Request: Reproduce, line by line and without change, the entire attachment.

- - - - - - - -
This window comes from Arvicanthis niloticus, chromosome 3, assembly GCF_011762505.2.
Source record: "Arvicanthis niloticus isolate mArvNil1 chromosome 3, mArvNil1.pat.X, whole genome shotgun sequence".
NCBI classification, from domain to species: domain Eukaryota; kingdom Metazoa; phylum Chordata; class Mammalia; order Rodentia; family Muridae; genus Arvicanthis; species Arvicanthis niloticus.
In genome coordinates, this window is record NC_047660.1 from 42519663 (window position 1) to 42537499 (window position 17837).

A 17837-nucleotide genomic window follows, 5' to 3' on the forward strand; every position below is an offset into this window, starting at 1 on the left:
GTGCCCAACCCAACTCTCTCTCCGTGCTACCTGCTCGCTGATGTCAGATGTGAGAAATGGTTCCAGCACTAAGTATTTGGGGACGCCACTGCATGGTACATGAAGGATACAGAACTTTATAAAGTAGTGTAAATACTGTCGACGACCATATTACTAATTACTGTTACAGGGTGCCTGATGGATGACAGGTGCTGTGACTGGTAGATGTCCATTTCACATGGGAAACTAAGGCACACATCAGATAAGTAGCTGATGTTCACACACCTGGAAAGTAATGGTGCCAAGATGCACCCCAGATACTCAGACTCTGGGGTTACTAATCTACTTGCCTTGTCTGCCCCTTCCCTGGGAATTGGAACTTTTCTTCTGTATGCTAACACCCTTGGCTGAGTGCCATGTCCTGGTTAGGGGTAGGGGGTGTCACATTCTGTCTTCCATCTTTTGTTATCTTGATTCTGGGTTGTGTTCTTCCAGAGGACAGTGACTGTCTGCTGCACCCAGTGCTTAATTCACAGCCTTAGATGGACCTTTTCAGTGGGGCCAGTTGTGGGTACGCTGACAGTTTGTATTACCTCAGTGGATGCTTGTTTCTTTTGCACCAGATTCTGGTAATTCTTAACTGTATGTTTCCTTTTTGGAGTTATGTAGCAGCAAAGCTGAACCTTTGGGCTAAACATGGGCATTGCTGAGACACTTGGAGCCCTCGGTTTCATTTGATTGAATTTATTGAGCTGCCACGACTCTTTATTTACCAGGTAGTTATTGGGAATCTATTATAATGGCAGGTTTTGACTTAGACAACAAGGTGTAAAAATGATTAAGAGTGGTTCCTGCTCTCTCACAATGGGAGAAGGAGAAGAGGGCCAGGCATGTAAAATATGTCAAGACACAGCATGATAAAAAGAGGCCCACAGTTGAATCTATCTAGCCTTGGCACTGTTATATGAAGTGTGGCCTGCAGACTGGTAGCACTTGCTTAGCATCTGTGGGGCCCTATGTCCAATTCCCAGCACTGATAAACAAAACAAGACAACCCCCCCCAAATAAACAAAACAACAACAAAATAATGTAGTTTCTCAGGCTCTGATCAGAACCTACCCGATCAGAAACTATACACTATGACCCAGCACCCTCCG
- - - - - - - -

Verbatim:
This window comes from Arvicanthis niloticus, chromosome 3, assembly GCF_011762505.2.
Source record: "Arvicanthis niloticus isolate mArvNil1 chromosome 3, mArvNil1.pat.X, whole genome shotgun sequence".
NCBI classification, from domain to species: domain Eukaryota; kingdom Metazoa; phylum Chordata; class Mammalia; order Rodentia; family Muridae; genus Arvicanthis; species Arvicanthis niloticus.
In genome coordinates, this window is record NC_047660.1 from 42519663 (window position 1) to 42537499 (window position 17837).

A 17837-nucleotide genomic window follows, 5' to 3' on the forward strand; every position below is an offset into this window, starting at 1 on the left:
GTGCCCAACCCAACTCTCTCTCCGTGCTACCTGCTCGCTGATGTCAGATGTGAGAAATGGTTCCAGCACTAAGTATTTGGGGACGCCACTGCATGGTACATGAAGGATACAGAACTTTATAAAGTAGTGTAAATACTGTCGACGACCATATTACTAATTACTGTTACAGGGTGCCTGATGGATGACAGGTGCTGTGACTGGTAGATGTCCATTTCACATGGGAAACTAAGGCACACATCAGATAAGTAGCTGATGTTCACACACCTGGAAAGTAATGGTGCCAAGATGCACCCCAGATACTCAGACTCTGGGGTTACTAATCTACTTGCCTTGTCTGCCCCTTCCCTGGGAATTGGAACTTTTCTTCTGTATGCTAACACCCTTGGCTGAGTGCCATGTCCTGGTTAGGGGTAGGGGGTGTCACATTCTGTCTTCCATCTTTTGTTATCTTGATTCTGGGTTGTGTTCTTCCAGAGGACAGTGACTGTCTGCTGCACCCAGTGCTTAATTCACAGCCTTAGATGGACCTTTTCAGTGGGGCCAGTTGTGGGTACGCTGACAGTTTGTATTACCTCAGTGGATGCTTGTTTCTTTTGCACCAGATTCTGGTAATTCTTAACTGTATGTTTCCTTTTTGGAGTTATGTAGCAGCAAAGCTGAACCTTTGGGCTAAACATGGGCATTGCTGAGACACTTGGAGCCCTCGGTTTCATTTGATTGAATTTATTGAGCTGCCACGACTCTTTATTTACCAGGTAGTTATTGGGAATCTATTATAATGGCAGGTTTTGACTTAGACAACAAGGTGTAAAAATGATTAAGAGTGGTTCCTGCTCTCTCACAATGGGAGAAGGAGAAGAGGGCCAGGCATGTAAAATATGTCAAGACACAGCATGATAAAAAGAGGCCCACAGTTGAATCTATCTAGCCTTGGCACTGTTATATGAAGTGTGGCCTGCAGACTGGTAGCACTTGCTTAGCATCTGTGGGGCCCTATGTCCAATTCCCAGCACTGATAAACAAAACAAGACAACCCCCCCCAAATAAACAAAACAACAACAAAATAATGTAGTTTCTCAGGCTCTGATCAGAACCTACCCGATCAGAAACTATACACTATGACCCAGCACCCTCCG